There are always exceptions to every rule and we did recently implement a change to the saved orders functionality on the Provender Nurseries website because one of their customers came up with what both we and the client thought was a good idea.
But more often than not it’s better to listen to the opinions of 200 people rather than just one!
It’s also easier to get that kind of feedback now by setting up online surveys which can be disseminated via email. If you want to know more about that service, just drop me a line.
Blog post written by Dave Henson | 08 November 2013 | Category: Marketing
This is one of the most important marketing messages that anyone in business should take on board and it’s an issue that I come across on so many occasions.
So I’ll repeat it here: You are not your customer!
I hear you saying, “Well that’s pretty obvious isn’t it? Of course I’m not my customer, how can I be?”
The problem is that often when it comes to marketing, people make decisions based on the way they think rather than the way their customers think.
They fail to put themselves in their customer’s shoes and fail to see the way their customer sees their service or product. And that means the message never gets through.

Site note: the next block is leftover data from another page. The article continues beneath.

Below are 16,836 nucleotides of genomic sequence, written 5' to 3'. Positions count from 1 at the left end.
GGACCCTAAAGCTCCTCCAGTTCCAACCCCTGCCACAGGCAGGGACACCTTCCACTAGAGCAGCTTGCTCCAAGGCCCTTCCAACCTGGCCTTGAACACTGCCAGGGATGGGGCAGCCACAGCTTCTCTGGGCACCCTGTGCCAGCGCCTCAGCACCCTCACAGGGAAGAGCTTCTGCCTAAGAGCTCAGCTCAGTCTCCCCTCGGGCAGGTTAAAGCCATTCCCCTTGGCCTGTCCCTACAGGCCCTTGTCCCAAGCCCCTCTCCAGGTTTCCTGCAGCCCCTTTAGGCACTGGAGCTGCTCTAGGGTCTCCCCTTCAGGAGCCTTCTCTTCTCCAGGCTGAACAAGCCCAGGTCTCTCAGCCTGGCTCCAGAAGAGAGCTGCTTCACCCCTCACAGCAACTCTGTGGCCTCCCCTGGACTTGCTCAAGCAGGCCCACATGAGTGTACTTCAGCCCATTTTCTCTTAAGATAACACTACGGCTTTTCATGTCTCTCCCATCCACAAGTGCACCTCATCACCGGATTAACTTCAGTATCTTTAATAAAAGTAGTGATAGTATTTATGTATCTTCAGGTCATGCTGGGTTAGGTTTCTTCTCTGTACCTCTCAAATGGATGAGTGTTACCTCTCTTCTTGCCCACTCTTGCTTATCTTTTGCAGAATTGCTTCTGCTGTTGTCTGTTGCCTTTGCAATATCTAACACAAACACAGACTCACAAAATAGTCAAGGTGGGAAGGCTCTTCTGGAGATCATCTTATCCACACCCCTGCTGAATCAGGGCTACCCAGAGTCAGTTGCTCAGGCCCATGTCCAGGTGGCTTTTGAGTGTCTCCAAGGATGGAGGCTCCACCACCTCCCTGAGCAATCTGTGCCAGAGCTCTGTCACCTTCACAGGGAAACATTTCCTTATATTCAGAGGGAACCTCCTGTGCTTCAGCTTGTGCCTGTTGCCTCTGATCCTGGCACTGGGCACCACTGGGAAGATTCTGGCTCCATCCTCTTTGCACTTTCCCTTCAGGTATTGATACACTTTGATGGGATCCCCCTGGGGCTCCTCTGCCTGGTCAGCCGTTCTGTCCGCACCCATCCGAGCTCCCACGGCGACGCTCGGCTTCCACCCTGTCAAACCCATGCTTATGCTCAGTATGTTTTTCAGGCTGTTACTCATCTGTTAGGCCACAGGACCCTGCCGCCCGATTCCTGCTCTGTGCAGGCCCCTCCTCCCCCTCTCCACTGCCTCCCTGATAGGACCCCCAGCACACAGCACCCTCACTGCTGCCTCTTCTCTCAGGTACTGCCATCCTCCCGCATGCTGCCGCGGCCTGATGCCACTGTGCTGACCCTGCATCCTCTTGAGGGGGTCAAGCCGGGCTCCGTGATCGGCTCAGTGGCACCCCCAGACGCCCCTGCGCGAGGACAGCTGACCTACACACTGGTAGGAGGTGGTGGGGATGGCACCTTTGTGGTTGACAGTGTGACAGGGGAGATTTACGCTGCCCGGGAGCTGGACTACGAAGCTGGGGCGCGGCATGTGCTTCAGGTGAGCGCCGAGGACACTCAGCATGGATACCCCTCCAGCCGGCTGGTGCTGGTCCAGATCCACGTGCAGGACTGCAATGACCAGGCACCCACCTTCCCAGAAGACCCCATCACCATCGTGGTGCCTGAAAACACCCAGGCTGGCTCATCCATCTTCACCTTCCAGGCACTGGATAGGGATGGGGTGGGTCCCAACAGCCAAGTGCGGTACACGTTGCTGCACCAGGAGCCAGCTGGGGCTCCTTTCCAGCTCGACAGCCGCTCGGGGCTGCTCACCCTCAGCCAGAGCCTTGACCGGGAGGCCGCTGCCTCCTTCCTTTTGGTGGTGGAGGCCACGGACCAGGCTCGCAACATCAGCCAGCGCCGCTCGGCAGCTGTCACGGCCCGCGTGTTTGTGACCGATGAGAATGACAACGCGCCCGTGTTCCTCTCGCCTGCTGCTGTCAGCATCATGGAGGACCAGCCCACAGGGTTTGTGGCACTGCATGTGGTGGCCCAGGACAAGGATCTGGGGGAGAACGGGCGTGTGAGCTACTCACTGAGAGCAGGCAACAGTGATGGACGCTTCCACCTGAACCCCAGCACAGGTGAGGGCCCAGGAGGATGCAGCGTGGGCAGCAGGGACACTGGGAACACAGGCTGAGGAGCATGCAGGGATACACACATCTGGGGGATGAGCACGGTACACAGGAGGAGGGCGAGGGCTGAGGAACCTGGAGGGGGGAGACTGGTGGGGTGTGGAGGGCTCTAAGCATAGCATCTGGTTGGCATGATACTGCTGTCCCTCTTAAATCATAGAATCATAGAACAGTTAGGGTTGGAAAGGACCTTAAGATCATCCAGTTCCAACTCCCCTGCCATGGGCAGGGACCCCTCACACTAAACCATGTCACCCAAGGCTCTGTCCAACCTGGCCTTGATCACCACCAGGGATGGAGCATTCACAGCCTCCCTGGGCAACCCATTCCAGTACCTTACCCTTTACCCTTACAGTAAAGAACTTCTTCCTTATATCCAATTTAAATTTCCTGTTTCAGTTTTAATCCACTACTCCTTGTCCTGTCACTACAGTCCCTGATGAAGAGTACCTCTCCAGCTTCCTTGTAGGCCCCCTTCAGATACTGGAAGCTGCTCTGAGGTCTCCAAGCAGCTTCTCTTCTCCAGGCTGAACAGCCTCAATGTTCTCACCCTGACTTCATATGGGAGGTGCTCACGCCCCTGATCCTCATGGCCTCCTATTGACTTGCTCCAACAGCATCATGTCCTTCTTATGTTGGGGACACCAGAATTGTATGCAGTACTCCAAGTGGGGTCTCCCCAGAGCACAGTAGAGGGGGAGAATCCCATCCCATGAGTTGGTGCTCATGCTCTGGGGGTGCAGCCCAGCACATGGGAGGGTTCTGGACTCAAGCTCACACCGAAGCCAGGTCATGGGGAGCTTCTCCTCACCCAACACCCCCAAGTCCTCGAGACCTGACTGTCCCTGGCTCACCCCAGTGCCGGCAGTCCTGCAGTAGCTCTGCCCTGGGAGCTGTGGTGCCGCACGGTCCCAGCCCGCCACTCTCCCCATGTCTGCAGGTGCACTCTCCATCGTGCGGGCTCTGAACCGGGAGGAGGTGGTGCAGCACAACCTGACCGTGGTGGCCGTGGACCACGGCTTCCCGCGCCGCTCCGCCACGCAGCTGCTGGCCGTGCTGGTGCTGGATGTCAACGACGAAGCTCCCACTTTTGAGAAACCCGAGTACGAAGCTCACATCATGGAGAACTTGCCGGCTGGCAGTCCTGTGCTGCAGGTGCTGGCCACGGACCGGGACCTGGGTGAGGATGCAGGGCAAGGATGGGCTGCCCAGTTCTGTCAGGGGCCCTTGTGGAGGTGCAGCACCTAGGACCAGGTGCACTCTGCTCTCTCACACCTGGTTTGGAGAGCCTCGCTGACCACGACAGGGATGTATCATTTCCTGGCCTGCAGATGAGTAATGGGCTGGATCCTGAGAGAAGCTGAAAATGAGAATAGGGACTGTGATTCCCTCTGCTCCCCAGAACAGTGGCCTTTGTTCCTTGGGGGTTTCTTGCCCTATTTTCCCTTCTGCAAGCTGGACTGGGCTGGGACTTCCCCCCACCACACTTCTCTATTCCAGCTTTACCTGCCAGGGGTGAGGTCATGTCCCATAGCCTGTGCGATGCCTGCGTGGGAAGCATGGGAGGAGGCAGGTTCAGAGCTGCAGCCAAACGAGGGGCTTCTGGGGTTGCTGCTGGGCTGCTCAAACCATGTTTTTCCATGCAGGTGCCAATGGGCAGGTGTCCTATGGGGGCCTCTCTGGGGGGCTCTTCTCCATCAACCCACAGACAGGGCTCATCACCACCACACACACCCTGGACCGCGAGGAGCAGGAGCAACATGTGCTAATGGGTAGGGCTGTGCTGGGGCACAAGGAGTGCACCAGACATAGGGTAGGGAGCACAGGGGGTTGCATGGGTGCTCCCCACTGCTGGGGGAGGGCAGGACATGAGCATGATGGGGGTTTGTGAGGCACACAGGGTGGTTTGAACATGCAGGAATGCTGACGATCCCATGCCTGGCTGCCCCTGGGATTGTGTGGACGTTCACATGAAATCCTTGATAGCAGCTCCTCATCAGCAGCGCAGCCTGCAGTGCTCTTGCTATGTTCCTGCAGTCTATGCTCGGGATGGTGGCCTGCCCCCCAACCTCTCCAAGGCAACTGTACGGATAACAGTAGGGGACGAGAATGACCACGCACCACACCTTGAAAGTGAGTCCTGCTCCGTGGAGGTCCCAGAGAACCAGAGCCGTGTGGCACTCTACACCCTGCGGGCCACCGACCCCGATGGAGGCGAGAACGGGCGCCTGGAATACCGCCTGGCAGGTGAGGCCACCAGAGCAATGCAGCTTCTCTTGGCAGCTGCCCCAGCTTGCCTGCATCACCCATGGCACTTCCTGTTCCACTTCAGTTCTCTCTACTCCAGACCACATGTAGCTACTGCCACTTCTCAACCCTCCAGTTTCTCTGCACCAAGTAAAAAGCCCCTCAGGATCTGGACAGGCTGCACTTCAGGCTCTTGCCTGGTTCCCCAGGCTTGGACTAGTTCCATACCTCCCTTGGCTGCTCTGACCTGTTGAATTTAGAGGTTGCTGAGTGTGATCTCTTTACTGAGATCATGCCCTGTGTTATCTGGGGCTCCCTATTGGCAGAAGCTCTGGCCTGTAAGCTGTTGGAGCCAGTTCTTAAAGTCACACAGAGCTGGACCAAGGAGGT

How does it manifest itself in my experience?
The most obvious manifestation is when you are talking about an area of marketing and the customer starts the sentence with “I don’t like...”. For example, I might be recommending that a customer looks at Google Adwords as a good way of bringing in new business.
“Oh no, I don’t like those advert thingies at the top of the page. I never click on them.” And then I have to explain politely that it doesn’t matter a damn what they do, it’s what their customers do that matters.
The other area that irks me is false modesty. It is really a good idea to have your picture plus a short biog or better still a video of you talking about your business and what it can do for the customer on your website. Remember, people buy from people and that’s especially true in smaller companies. Get over the fact that you don’t like it and do it.
Facebook is another area that often gets overlooked because of customer preconceptions. The catchphrase for those people who won’t even countenance Facebook as a potential marketing method is “I don’t want to know what people had for dinner”, which shows a complete misunderstanding of the way that Facebook can work as a marketing medium.
So how do you get round this issue?
The first thing to do is to create an avatar of your customer. Who is he he/she. How old are they? Where do they live? What are their interests? How much money do they earn? The more detail you can put on your avatar, the better. It means that your marketing can be more accurately targeted.
Then use the three Ms: Market. Message. Media.
That way, you shouldn’t fall into the trap of believing your customers are all like you.